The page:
“Anthime and Bossis could see the incineration of two airmen killed on impact and still strapped in, transformed into sizzling skeletons hanging by their seat straps.

Other times he is as direct and visceral as anything to be found in All Quiet On the Western Front, Fear, or Under Fire.

“Those who’d been spared stood up fairly spattered with bits of military flesh, dirt crusted scraps rats were already snatching off them and fighting over among the bodily remains here and there: a head without its lower jaw, a hand wearing its wedding ring, a single foot in a boot, an eye.”

Along with this, however, are exquisite descriptions of small human gestures we recognize, but have seldom seen described.

Anthime had responded to [Blanche] only with a look, the shortest and longest one possible, forcing himself to invest it with the least amount of expression while at the same time suggesting the maximum…”

As short as the book is, Echenoz manages to include the familiar components of WW I novels: the ebullience at the beginning, the marching away to cheers and flowers, the first days in camp, the first days under fire, airplane dog fights, gas attacks, grotesque deaths in the trenches – and how men adapt to seeing them, the joy of getting a “good wound,” the woman back home, the rivalry in love…  In addition, he has found the particulars of that war, sometimes presented in lists of what the men carried, sometimes in a passing phrase that, for instance, the machine guns on the airplanes were not yet synchronized with the propeller, and so could not be used.

Of course everything I read, and have cited here, is not Echenoz himself, but the words of Linda Coverdale, a translator with an impressive list of translations to her credit.  Without having seen the original French, my impression is of a book that follows an original, if at times quirky, style.  When she begins the book with an easy conversational opening, “Since the weather was so inviting and it was Saturday…” I assume that is Echenoz opening, as though we’d come into his story telling a few moments late and missed the preliminaries. It is of a piece with the later, relaxed story-telling tone,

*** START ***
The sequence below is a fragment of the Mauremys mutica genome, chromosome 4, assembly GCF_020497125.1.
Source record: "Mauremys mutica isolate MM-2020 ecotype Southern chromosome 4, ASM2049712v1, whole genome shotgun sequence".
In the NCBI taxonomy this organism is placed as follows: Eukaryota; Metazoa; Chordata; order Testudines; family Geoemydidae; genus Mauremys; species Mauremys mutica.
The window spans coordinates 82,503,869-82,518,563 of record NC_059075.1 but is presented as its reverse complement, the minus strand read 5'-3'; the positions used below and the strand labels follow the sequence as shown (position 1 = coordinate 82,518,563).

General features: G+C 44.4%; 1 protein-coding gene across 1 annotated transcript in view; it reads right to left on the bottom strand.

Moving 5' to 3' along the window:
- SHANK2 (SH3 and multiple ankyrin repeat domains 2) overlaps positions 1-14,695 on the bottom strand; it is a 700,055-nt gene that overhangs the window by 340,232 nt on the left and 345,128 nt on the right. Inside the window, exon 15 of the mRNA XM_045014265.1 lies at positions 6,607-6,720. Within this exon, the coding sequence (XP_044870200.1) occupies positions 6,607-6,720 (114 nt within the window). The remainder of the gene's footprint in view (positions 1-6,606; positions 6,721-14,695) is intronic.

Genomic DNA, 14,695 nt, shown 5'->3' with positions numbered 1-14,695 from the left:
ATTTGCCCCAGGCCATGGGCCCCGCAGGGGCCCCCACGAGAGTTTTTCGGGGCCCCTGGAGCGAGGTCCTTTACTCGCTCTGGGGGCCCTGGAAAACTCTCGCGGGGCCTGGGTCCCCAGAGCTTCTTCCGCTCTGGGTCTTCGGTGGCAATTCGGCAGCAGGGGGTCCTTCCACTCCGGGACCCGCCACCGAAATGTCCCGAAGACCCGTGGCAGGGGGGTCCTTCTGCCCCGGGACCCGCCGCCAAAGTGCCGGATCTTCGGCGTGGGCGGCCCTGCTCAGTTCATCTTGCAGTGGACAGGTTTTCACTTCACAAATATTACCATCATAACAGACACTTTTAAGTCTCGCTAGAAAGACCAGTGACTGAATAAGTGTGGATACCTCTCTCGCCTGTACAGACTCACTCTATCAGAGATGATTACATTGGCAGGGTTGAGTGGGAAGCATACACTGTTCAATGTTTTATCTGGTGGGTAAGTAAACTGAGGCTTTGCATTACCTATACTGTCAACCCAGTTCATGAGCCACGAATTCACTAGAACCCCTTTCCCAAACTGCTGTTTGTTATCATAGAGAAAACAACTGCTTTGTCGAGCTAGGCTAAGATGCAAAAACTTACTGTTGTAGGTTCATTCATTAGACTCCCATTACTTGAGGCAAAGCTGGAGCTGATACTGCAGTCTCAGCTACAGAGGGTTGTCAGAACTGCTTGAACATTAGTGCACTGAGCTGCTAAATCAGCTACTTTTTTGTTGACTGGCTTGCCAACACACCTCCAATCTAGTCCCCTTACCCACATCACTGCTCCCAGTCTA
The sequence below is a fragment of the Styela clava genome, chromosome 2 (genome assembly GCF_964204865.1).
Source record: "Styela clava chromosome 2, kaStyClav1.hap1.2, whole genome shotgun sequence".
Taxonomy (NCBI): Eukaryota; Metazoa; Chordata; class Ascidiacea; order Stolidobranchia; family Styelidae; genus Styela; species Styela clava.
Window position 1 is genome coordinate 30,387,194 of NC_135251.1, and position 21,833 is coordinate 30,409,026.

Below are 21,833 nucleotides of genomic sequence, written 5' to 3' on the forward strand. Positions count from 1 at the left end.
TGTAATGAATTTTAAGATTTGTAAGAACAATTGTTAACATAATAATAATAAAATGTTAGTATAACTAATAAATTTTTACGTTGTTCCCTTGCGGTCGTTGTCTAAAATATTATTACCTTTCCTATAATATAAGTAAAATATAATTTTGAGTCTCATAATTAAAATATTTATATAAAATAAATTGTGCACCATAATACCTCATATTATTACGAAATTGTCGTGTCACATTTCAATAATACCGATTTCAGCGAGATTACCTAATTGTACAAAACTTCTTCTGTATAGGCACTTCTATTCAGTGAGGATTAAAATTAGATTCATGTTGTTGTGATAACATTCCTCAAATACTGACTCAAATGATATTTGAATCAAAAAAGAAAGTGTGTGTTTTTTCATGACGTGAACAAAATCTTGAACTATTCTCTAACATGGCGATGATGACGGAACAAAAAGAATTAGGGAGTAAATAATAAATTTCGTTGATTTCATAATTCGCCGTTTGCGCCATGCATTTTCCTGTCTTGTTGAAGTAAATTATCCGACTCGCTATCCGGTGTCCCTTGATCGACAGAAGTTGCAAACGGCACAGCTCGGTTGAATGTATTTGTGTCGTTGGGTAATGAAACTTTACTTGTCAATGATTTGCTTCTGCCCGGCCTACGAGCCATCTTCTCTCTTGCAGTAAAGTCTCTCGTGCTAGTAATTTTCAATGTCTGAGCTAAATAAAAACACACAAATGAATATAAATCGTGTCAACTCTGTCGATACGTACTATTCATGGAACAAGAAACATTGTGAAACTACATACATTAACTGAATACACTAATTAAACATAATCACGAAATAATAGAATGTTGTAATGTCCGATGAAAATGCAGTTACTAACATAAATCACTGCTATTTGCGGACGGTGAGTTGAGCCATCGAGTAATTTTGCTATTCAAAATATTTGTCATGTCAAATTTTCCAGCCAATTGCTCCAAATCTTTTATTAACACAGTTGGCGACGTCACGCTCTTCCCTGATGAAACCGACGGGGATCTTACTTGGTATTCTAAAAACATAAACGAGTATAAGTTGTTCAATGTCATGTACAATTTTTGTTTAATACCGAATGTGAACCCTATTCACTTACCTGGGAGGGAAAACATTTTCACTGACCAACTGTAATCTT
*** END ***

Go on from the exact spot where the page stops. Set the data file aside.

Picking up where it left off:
“This mosquito,  at one o’clock, appears in the air of a normal end-of-summer blue…  Let’s propel ourselves upwards towards this insect: as we draw closer it gradually grows into a small plane…”

It’s hard to know about some of the grammatical choices, as when, after a period, a clause stands in for a sentence: “Who therefore decided to forget it.” My guess is she’s replicating something found in the original, part of the casual voice he has adapted.  Vocabulary sometimes flags itself as a trifle odd. ‘Par for the course’ and ‘carping’ sound a bit out of place.  I’ve never seen “instanter” in print before, nor ‘homothetic’ (and after searching, still don’t know what it means.)  On the other hand, ‘a rowdy gust of wind,’ and ‘a limp voice’ strike me as good solutions for what must be unusual words in French.

None of this slows us down and the overall effect is fine. We are at times bemused, curious and shocked.  We will perhaps remember the plot longer than the effect of the war on any of the representative characters, but perhaps not. As a short fiction by a modern prose virtuoso, 1914 invites re-reading, a rare possibility in today’s storms of written/spoken/shouted words. As a book about the beginnings of our present centuries it’s a welcome recent addition to a library of journals, fiction and history about the war, either as an entry point for some or new eyes for others.


For 4 more reviews see The New Press, here, also here and here.

For more of Linda Coverdale’s translation see here.